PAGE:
I am trying to develop Honey spread, and I am facing stability issue. I observe that the creamy texture is disturbed after I store it in room temperature, as long as it is in the refrigerator the stability is good.
I have been using sucrose ester and citrify in my trials.
Thanks in advance for the help.
What would be the ingredient composition of your honey spread.? What’s the HLB value of your sucrose esters and what is citrify?
When we get a clear understanding of your problem (from the additional information requested,) is only the time a possible solution can be proposed…
I agree with @Roy , unless there is more information provided with composition, only can we reliably see the cause of your problem…
You message me about the nature of your honey spread.
In order for other members to pitch in their ideas and contribute as well I post my reply in the forum board.
Okey here’s my statement:
Your product is all syrup Honey spread .
It’s a mix of 10% honey with seeds and 100 processed or artificial honey ( is this really pure honey what’s the total solids in Brix)…?.
Then you emulsified it 0.3 sucrose esters with HLB value of 15( for oil in water emulsion)but as there is no fat in it the emulsifier can’t do its job properly.
If the seeds are intact and not broken up then fats in seeds are not released into the honey to contribute to an emulsion.
Now to stabilize the mixture you add citrus fiber at 1% as thickener .Now your concoction works under refrigeration probably due to the honey mixture is viscous in the cold environment but at ambient it become fluid ,If you insist in using sugar esters then :
The first solution is to whip in some melted fat like neutral ghee say at 2 % max to your mixture so the sucrose esters can use the fat in the formation of stable creamy emulsion.that will retain its creaminess at ambient conditions.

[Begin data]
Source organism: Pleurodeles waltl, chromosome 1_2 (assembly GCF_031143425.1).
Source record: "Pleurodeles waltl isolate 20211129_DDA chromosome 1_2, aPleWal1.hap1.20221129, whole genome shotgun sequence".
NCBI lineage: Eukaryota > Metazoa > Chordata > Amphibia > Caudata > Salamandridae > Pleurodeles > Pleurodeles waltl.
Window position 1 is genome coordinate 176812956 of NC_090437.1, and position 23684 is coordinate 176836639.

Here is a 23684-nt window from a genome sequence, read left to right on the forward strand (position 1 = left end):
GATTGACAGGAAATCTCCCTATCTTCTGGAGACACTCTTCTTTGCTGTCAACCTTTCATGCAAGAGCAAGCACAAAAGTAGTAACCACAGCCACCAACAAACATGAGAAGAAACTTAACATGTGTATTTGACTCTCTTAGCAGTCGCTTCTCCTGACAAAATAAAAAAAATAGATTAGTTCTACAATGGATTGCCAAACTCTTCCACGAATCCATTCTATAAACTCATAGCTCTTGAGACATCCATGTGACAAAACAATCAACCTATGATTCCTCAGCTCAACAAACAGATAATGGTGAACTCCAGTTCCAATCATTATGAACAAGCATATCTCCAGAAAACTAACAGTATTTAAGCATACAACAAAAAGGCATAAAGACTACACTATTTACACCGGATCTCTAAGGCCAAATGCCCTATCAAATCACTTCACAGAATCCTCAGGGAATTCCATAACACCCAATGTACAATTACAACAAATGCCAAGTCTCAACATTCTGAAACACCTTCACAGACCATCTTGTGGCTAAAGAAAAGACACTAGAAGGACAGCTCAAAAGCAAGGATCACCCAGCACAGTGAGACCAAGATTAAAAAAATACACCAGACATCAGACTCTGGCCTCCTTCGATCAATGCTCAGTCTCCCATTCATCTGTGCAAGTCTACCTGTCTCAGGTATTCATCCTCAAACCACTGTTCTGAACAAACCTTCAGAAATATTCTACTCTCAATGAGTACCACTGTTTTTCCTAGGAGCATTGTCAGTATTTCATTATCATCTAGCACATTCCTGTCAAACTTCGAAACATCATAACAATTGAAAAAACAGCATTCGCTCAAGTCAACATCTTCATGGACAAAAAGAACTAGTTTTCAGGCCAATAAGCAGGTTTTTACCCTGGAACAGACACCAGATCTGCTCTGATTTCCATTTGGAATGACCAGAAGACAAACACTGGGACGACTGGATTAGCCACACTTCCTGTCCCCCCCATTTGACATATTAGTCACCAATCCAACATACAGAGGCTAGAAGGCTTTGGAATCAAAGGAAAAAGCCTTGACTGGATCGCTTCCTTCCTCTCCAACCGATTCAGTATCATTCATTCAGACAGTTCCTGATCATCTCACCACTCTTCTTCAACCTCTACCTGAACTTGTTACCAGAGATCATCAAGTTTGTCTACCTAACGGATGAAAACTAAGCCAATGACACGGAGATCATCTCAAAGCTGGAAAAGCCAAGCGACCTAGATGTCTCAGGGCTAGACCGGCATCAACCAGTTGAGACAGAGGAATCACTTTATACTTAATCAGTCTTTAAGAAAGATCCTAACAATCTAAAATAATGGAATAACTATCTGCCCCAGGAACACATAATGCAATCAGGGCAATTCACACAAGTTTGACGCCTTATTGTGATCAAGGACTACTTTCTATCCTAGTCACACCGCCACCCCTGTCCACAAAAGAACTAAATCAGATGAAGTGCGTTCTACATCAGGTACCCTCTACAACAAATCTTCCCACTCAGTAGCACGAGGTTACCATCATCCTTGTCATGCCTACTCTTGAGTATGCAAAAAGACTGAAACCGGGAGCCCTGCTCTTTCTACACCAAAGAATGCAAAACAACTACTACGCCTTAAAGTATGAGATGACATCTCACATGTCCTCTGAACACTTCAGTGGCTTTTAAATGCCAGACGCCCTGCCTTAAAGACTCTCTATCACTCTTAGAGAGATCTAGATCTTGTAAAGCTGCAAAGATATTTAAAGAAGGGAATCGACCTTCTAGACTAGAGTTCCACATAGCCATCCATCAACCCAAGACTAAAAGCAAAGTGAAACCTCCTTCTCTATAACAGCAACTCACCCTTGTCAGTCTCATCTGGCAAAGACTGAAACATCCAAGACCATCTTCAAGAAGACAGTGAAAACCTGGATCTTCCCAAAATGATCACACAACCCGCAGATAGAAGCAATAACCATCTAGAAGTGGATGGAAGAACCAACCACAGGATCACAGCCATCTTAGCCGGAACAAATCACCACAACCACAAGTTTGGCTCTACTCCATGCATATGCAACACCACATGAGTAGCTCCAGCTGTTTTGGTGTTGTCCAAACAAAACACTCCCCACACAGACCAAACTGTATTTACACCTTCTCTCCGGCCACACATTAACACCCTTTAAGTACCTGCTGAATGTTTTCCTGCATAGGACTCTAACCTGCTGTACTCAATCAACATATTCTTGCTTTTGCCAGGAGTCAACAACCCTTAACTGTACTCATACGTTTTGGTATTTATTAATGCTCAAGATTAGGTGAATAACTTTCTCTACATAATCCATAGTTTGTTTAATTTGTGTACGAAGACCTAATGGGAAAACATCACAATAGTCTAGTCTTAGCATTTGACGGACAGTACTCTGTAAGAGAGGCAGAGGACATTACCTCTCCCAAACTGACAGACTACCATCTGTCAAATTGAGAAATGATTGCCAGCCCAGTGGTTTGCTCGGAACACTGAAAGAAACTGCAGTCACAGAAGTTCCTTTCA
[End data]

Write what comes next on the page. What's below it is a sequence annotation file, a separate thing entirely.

My second solution.
If you don’t want to use fat then adding little pectin 0.5 to 2 % ( the amount varies according to pectin strength) will help it gelling it up at ambient just like fruit jam. With this hydrocolloid you don’t need an emulsifier.
Thank you so much for the detailed explanation. It was very helpful.
I am using raw litchi honey and raw rubber honey for the seeded process and used natural honey that is undergone processing !
The Brix of the processed honey comes to 76 brix and the Brix of the Honey Spread was 74 Brix.
Will using pectin affect the spread ability @Roy . I am trying to match the texture and spread ability closer to peanut butter.
If you are trying to duplicate the texture of peanut butter, which is high in fat and nut solids (a fat based concoction) uses a different principle from.what you are doing.
If you specify syrup based spread ,it uses a different technique , you have use 80 to 82% Brix honey( about 85 to 90parts of it )
Then dissolve 0.10% to .15 %Gellan gum in 10 to 15 parts 20C water along 0.1% to 0.12% trisodium citrate .Mix it in high shear mixer then heat to boiling( 100C) to dissolve the gum properly.
The total mixture will be 100 units.or percent.
In a deep kettle ,Heat the honey to 75 C and mix in the boiling gum,/ citrate solution. Mix well until homogeneous.
Then pour the hot syrupy mixture into suitabke containers. This mixture well gradually gel on standing (upon cooling down )solving your fluidity problem.
All percentage values. are based on total product .
If your honey is mild or lack acidity adding little quantity of 15% citric solution( during the blending of liquids)will improve the taste of your spread making it fruity tasting.
If your honey is only 75%Brix then increasing the solids by adding sugar to reach at least 80 Brix would help.